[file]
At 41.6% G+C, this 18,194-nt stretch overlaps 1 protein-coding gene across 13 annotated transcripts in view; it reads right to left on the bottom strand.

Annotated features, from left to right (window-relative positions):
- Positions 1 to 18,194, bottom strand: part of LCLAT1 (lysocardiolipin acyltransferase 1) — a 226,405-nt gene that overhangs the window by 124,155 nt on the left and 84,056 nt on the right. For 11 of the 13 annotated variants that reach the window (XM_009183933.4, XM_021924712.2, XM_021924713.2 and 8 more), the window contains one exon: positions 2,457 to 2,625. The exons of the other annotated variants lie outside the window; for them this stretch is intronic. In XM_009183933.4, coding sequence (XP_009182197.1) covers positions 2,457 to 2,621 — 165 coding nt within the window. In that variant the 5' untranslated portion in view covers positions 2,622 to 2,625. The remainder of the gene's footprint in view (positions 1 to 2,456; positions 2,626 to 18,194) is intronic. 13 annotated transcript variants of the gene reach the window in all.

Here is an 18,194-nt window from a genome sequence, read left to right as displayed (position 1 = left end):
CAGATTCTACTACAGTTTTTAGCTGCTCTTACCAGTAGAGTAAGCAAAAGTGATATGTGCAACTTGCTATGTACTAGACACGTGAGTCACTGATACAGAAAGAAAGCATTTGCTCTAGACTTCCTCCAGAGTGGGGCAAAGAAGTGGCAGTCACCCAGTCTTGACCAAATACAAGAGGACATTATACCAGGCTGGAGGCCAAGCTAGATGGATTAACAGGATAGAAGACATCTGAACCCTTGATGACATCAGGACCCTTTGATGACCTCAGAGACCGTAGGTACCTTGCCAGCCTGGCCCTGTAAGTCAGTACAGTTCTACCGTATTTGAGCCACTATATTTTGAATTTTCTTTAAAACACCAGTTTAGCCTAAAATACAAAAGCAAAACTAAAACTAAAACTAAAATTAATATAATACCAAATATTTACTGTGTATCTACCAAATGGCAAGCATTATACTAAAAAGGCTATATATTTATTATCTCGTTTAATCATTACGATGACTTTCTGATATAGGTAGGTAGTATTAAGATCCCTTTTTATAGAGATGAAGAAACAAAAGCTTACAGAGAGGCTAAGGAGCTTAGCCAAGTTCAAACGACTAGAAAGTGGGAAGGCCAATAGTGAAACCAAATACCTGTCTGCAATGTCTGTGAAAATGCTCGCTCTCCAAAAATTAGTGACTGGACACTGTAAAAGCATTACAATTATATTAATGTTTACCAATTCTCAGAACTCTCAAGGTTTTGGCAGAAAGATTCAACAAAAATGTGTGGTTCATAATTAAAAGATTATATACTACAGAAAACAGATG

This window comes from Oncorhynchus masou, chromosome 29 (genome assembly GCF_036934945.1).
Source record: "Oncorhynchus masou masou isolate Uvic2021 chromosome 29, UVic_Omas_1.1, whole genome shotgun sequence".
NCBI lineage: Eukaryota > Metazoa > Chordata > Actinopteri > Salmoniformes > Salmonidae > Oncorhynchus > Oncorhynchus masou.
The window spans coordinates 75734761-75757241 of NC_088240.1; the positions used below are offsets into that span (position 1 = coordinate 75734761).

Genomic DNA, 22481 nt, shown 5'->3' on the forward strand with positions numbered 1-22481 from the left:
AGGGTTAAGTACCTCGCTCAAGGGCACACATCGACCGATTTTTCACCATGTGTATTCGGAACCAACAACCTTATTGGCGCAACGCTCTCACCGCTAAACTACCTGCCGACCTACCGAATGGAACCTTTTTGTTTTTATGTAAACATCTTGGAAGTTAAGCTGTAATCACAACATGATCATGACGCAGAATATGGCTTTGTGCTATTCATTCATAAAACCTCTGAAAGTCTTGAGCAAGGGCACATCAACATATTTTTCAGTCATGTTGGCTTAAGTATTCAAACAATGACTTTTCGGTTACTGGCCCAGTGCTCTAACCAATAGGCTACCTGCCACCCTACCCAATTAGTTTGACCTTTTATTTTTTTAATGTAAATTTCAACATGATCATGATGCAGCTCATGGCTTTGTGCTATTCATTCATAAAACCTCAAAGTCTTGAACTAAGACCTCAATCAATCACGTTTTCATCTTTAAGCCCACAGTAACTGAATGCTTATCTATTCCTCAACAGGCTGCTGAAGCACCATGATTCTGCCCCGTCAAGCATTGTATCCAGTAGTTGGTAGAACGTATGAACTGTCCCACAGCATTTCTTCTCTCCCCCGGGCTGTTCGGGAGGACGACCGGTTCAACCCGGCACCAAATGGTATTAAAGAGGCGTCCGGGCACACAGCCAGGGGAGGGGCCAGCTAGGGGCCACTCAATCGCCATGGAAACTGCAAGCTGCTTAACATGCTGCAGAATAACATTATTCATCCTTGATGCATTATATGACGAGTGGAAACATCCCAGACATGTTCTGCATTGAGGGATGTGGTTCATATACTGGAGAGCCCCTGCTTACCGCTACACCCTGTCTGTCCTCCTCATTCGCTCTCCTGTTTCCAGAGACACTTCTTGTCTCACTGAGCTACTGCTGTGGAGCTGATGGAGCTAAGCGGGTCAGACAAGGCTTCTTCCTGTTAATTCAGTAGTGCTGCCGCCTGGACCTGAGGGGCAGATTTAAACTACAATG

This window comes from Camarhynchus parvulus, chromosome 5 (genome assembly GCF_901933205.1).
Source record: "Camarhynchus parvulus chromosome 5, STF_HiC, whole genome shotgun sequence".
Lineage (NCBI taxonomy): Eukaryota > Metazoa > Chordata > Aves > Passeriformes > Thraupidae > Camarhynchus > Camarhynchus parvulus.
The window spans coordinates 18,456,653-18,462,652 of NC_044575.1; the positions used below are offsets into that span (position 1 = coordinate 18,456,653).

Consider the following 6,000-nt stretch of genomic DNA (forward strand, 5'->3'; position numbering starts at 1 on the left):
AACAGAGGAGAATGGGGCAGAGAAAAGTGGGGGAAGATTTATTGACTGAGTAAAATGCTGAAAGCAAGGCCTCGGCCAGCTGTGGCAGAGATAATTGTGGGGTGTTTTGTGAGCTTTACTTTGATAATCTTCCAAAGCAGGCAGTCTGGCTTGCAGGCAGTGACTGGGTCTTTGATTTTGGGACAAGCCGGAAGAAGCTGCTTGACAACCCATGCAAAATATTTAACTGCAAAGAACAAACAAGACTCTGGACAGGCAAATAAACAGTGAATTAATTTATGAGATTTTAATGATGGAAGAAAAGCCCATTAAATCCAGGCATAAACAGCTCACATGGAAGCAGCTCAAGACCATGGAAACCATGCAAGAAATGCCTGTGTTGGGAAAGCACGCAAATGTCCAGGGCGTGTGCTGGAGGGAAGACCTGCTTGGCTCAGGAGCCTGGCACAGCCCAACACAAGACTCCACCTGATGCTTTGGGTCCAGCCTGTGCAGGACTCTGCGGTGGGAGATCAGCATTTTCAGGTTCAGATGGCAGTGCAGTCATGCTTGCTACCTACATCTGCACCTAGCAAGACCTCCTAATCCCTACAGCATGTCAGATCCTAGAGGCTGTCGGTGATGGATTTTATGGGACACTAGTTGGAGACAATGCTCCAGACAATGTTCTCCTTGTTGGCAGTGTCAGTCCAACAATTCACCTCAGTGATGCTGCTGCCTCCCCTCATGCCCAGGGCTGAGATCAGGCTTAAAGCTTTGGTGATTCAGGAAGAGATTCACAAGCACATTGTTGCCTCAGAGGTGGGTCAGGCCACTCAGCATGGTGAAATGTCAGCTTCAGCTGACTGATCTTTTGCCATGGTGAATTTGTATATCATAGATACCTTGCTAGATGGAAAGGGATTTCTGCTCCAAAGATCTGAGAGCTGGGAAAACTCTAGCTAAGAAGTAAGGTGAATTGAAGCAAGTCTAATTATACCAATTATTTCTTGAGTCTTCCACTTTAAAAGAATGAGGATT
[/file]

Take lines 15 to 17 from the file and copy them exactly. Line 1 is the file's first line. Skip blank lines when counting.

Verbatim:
The window spans coordinates 18,456,653-18,462,652 of NC_044575.1; the positions used below are offsets into that span (position 1 = coordinate 18,456,653).

Consider the following 6,000-nt stretch of genomic DNA (forward strand, 5'->3'; position numbering starts at 1 on the left):
AACAGAGGAGAATGGGGCAGAGAAAAGTGGGGGAAGATTTATTGACTGAGTAAAATGCTGAAAGCAAGGCCTCGGCCAGCTGTGGCAGAGATAATTGTGGGGTGTTTTGTGAGCTTTACTTTGATAATCTTCCAAAGCAGGCAGTCTGGCTTGCAGGCAGTGACTGGGTCTTTGATTTTGGGACAAGCCGGAAGAAGCTGCTTGACAACCCATGCAAAATATTTAACTGCAAAGAACAAACAAGACTCTGGACAGGCAAATAAACAGTGAATTAATTTATGAGATTTTAATGATGGAAGAAAAGCCCATTAAATCCAGGCATAAACAGCTCACATGGAAGCAGCTCAAGACCATGGAAACCATGCAAGAAATGCCTGTGTTGGGAAAGCACGCAAATGTCCAGGGCGTGTGCTGGAGGGAAGACCTGCTTGGCTCAGGAGCCTGGCACAGCCCAACACAAGACTCCACCTGATGCTTTGGGTCCAGCCTGTGCAGGACTCTGCGGTGGGAGATCAGCATTTTCAGGTTCAGATGGCAGTGCAGTCATGCTTGCTACCTACATCTGCACCTAGCAAGACCTCCTAATCCCTACAGCATGTCAGATCCTAGAGGCTGTCGGTGATGGATTTTATGGGACACTAGTTGGAGACAATGCTCCAGACAATGTTCTCCTTGTTGGCAGTGTCAGTCCAACAATTCACCTCAGTGATGCTGCTGCCTCCCCTCATGCCCAGGGCTGAGATCAGGCTTAAAGCTTTGGTGATTCAGGAAGAGATTCACAAGCACATTGTTGCCTCAGAGGTGGGTCAGGCCACTCAGCATGGTGAAATGTCAGCTTCAGCTGACTGATCTTTTGCCATGGTGAATTTGTATATCATAGATACCTTGCTAGATGGAAAGGGATTTCTGCTCCAAAGATCTGAGAGCTGGGAAAACTCTAGCTAAGAAGTAAGGTGAATTGAAGCAAGTCTAATTATACCAATTATTTCTTGAGTCTTCCACTTTAAAAGAATGAGGATT